The public portion of the Jungle Prada Site is a city park which is open from dawn until dusk. The park includes a small Indian mound, a fishing pier, and a boat launch. The private portion of the site, however, is only available by guided tour.
The Jungle Prada Site Complex is reputedly the landing spot of the Spanish explorer Pánfilo de Narváez's Florida expedition to explore and expand colonial New Spain into North America. The 600-man expedition is believed to have landed here in 1528. The public portion of the multi-mound site is nestled in a wooded park overlooking Boca Ciega Bay. The private portion is owned and preserved by the Anderson family. The Anderson Mound at Jungle Prada Site Complex was added to the National Register of Historic Places in 2003. Artifacts from the site and information about Tocobaga Indians are on display in the Greenhouse Museum on site.
The Jungle Prada Site features the southern section of an ancient Tocobaga Indian village where people lived for over 600 years (approx. 1000 – 1600 AD). The Jungle Prada Tour is a historian-led guided tour of the Anderson Mound at Jungle Prada Site Complex. The tour lasts approximately 90 minutes, and includes lots of Florida history, ecology, and peacocks! On the tour you’ll learn about the Tocobaga Indians, Spanish explorers, first American pioneers and settlers, local hurricane history, and the history of modern development in the area. Family-owned since the 1940s, the property features a botanical garden full of native plants used by the Tocobaga, sweeping views of Boca Ciega Bay, and one of the best-preserved Indigenous mounds in Tampa Bay. A small exhibit space is also included. You’ll meet peacocks (residents of the Jungle Prada Site since the 1950s) and explore a side of St. Petersburg, Florida you never knew existed! Advance registration is required. LEARN MORE AND BOOK A TOUR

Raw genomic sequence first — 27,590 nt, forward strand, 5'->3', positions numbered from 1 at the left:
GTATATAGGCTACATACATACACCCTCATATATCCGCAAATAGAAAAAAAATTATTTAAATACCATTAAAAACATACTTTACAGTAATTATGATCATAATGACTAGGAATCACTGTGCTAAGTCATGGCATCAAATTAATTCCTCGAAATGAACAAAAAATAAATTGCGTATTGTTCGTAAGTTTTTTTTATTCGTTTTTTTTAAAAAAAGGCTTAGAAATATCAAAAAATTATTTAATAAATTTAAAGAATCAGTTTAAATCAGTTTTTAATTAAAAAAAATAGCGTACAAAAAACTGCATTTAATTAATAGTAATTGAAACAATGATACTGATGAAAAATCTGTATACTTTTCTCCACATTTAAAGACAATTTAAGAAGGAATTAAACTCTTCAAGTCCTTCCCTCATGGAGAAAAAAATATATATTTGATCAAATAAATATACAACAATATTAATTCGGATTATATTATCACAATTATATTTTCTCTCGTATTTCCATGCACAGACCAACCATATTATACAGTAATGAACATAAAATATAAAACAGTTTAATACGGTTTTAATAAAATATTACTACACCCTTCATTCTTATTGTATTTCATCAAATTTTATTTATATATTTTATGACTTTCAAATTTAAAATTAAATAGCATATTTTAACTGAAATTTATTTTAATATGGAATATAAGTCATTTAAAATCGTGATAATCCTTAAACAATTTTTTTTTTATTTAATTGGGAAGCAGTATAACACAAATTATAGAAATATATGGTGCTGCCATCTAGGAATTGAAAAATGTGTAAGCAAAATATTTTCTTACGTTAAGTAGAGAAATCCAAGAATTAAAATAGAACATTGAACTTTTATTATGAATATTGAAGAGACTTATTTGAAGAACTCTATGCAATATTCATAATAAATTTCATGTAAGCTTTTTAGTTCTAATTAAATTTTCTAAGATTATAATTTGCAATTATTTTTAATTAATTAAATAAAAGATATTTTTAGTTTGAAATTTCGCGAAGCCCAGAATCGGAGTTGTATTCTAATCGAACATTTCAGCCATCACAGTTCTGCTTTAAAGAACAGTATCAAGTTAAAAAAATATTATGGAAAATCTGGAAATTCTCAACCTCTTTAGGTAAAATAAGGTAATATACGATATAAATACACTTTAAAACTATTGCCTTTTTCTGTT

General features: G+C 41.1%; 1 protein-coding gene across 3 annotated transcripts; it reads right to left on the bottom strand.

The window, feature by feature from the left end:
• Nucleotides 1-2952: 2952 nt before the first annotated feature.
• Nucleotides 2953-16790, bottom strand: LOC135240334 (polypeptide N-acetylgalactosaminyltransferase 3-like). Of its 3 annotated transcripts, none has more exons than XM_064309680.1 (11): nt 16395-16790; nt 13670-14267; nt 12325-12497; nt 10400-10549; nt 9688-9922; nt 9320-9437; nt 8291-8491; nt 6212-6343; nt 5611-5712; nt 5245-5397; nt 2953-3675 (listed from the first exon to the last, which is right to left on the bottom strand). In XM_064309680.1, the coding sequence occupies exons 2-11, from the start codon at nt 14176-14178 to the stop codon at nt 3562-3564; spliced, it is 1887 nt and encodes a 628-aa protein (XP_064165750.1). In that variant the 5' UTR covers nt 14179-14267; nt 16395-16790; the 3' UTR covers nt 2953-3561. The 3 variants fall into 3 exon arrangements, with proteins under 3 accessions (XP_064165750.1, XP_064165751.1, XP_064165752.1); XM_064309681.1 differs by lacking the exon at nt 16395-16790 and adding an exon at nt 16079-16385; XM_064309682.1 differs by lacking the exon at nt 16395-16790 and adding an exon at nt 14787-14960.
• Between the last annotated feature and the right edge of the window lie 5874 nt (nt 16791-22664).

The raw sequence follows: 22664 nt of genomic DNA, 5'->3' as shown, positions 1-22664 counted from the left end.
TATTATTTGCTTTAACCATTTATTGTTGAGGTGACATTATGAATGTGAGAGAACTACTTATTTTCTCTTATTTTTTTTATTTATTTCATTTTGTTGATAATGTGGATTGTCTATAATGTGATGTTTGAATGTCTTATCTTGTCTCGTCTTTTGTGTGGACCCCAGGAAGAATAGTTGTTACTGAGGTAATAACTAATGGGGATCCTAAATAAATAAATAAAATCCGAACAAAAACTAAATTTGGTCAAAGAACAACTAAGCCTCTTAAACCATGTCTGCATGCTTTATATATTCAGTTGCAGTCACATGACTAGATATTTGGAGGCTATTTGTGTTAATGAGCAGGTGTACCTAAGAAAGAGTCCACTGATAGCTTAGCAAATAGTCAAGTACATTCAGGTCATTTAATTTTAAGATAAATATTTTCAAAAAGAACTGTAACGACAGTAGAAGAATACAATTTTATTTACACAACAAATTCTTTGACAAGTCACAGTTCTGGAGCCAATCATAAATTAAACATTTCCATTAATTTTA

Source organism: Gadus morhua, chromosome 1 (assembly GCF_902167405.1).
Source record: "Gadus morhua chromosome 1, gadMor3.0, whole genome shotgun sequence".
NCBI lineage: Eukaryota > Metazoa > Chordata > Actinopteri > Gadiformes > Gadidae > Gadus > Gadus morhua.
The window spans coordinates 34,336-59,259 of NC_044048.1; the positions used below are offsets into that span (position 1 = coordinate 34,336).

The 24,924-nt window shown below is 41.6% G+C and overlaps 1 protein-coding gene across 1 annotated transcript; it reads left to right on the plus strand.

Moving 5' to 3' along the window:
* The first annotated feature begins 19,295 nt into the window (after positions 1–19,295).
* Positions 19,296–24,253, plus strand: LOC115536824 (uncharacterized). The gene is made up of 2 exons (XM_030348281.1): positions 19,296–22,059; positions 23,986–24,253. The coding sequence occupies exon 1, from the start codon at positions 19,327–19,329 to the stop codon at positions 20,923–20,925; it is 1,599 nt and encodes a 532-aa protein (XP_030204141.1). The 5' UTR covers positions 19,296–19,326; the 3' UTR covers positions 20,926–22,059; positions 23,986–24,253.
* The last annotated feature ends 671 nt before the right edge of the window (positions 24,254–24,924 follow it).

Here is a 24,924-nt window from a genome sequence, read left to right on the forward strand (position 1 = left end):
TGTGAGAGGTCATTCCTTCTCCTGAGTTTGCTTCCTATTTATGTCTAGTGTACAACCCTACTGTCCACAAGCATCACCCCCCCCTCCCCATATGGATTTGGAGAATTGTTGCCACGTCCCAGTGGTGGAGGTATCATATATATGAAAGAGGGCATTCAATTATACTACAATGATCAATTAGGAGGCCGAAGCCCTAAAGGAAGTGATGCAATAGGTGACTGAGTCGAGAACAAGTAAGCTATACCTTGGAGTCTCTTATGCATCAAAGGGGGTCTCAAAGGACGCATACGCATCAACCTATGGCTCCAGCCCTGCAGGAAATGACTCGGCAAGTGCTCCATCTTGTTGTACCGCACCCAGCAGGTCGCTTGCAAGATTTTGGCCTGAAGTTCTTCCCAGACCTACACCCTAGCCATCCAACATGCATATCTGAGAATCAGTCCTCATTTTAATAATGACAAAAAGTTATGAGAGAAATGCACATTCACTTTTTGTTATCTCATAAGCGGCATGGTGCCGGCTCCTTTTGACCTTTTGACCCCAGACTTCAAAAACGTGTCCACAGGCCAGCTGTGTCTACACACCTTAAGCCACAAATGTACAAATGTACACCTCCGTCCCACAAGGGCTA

Panfilo de Narváez, (born c. 1478, Valladolid, Castile [Spain]—died November 1528, Gulf of Mexico), Spanish conquistador, colonial official, and explorer.
Narváez entered military service as a youth and arrived in Jamaica as one of the island’s first settlers. Later he commanded a company of archers during Diego Velásquez’s campaign to conquer and pacify Cuba. He was rewarded for his services with public offices and extensive land grants on the island. In March 1520 he left Cuba, commanding 1400 men on a fleet of 19 ships, and with orders from Velásquez to capture and replace Hernán Cortés as ruler of Mexico. When the news of Narváez's arrival reached Cortés, the latter gathered 250 men and headed to the coast.
On May 27, 1520, Cortés men moved in on Narváez's camp at Cempoala under the cover of a driving rain, and quickly took control of the artillery and horses before entering the city. Narváez took a stand at the main temple of the city of Cempoala with a contingent of musketeers and crossbowmen. Finally Gonzalo de Sandoval arrived with reinforcements to Cortés who managed to set the main temple on fire, driving out Narváez and his men. Narváez was sorely wounded, having lost an eye in the fighting. He was taken prisoner and spent two years at the garrison of Veracruz before he was sent back to Spain. His men, who had been promised gold by Cortés, joined the conquistadors and returned to Tenochtitlan where they participated in the conquest of the Aztec empire.
In 1526 Narváez received authorization and numerous governing titles from Charles V to subdue and colonize vast lands from Florida westward. He sailed from Spain on June 17, 1527, with five ships and about 600 soldiers, sailors, and colonists. In Santo Domingo 140 men deserted the expedition, and in Cuba a hurricane sank two of the ships, killing 50 men and several horses. Narváez remained in Cuba until late February 1528, then sailed with five ships and 400 followers to the region around Tampa Bay in Florida.
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